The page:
As more information and people move online, the web offers ever more new, effective, and personalized ways for individuals to learn, connect, and collaborate. Informal learning is critical to building the global awareness and citizenship needed to shape a better world. While estimates vary, it is clear that most learning is informal in nature — meaning that it takes place outside of traditional learning environments and does not involve a curriculum. The fact that the majority of learning is informal speaks strongly for its power and potential impact. What is more, studies indicate that informal education significantly increases engagement by giving learners an opportunity to direct their learning. This is particularly important considering that research on the learning that takes place in schools isn’t engaging students, with most dropping out not because of academic failure but because they do not see what they learn in school as relevant to their lives.

Informal learning should not be seen as a threat to the formal education system, but as a challenge, model, and important counterpart. With the rise of the open content movement, some of the world’s best educational content — from TED talks to MIT’s OpenCourseWare — is now freely available online. Rather than compete with the web as a content provider, the formal education system should critically consider its role and value in the information age and consider shifting away from providing content to facilitating student-driven learning experiences and supporting the acquisition of key skills and abilities.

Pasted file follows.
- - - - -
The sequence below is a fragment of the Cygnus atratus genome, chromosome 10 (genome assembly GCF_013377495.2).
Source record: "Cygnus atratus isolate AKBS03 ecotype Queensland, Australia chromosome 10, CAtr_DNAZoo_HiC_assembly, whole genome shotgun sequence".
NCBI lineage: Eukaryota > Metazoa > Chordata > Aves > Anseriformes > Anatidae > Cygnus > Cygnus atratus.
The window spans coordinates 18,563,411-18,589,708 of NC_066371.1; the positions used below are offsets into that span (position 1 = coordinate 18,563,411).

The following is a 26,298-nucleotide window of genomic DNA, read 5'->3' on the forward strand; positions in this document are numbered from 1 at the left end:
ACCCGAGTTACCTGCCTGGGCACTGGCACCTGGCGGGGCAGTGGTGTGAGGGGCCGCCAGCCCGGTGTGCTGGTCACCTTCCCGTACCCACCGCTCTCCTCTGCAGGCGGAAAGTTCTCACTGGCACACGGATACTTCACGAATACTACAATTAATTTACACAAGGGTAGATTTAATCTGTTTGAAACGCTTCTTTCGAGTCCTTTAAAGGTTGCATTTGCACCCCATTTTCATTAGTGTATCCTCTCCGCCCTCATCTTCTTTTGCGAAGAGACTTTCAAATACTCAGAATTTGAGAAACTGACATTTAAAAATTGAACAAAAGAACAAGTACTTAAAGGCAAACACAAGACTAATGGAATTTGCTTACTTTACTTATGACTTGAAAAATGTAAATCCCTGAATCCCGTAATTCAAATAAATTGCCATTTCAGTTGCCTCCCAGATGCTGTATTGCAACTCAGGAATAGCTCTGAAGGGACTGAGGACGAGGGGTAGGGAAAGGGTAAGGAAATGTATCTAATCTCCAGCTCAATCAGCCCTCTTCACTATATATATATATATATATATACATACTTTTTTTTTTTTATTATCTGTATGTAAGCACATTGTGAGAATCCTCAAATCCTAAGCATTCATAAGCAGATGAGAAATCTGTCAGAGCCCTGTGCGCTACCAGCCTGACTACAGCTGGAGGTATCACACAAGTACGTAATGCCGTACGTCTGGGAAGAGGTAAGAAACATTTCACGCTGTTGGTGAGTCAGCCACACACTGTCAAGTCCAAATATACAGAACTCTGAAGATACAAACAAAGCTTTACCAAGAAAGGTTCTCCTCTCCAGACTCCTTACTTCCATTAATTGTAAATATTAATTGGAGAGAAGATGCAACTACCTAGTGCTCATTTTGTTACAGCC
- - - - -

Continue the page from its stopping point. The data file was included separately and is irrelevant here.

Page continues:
Educators and schools should try to replicate the personalized nature of informal learning by giving students more opportunities to direct their learning and make decisions that affect them, their classroom, and their school. Educators can leverage informal learning in the classroom through a challenge-based learning approach that sees students working collaboratively to develop innovative solutions to issues that matter to them, using the Internet to access information, tools, resources, and expertise and to communicate what they learn. Challenge-based learning incorporates the best aspects of problem-based learning (such as the teacher acting as a guide and facilitator, and the focus on real-life problems), but is much more focused on collaboration, with students working together to refine research questions, investigate the topic, and develop, identify, and publish solutions.